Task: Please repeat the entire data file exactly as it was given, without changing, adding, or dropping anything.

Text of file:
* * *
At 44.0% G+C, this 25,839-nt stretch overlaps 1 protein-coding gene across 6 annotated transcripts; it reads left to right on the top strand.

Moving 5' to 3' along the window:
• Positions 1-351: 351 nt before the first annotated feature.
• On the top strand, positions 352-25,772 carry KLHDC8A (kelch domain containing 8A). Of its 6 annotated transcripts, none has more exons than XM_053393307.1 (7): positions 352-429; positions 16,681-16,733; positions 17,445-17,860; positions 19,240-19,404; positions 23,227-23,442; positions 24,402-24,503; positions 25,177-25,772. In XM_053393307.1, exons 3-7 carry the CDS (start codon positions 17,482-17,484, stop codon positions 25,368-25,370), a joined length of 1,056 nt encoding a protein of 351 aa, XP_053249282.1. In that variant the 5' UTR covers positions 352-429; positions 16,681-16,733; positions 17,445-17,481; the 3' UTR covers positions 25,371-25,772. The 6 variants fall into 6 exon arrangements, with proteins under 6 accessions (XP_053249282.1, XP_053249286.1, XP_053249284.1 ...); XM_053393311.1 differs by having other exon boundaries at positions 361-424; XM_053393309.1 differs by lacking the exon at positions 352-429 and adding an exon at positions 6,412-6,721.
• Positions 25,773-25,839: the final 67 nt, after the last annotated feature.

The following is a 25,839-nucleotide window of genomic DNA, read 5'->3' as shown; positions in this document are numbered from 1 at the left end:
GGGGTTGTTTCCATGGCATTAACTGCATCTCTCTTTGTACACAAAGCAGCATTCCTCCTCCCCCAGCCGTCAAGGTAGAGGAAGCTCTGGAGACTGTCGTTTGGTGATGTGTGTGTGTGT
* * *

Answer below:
At 44.0% G+C, this 25,839-nt stretch overlaps 1 protein-coding gene across 6 annotated transcripts; it reads left to right on the top strand.

Moving 5' to 3' along the window:
• Positions 1-351: 351 nt before the first annotated feature.
• On the top strand, positions 352-25,772 carry KLHDC8A (kelch domain containing 8A). Of its 6 annotated transcripts, none has more exons than XM_053393307.1 (7): positions 352-429; positions 16,681-16,733; positions 17,445-17,860; positions 19,240-19,404; positions 23,227-23,442; positions 24,402-24,503; positions 25,177-25,772. In XM_053393307.1, exons 3-7 carry the CDS (start codon positions 17,482-17,484, stop codon positions 25,368-25,370), a joined length of 1,056 nt encoding a protein of 351 aa, XP_053249282.1. In that variant the 5' UTR covers positions 352-429; positions 16,681-16,733; positions 17,445-17,481; the 3' UTR covers positions 25,371-25,772. The 6 variants fall into 6 exon arrangements, with proteins under 6 accessions (XP_053249282.1, XP_053249286.1, XP_053249284.1 ...); XM_053393311.1 differs by having other exon boundaries at positions 361-424; XM_053393309.1 differs by lacking the exon at positions 352-429 and adding an exon at positions 6,412-6,721.
• Positions 25,773-25,839: the final 67 nt, after the last annotated feature.

The following is a 25,839-nucleotide window of genomic DNA, read 5'->3' as shown; positions in this document are numbered from 1 at the left end:
GGGGTTGTTTCCATGGCATTAACTGCATCTCTCTTTGTACACAAAGCAGCATTCCTCCTCCCCCAGCCGTCAAGGTAGAGGAAGCTCTGGAGACTGTCGTTTGGTGATGTGTGTGTGTGT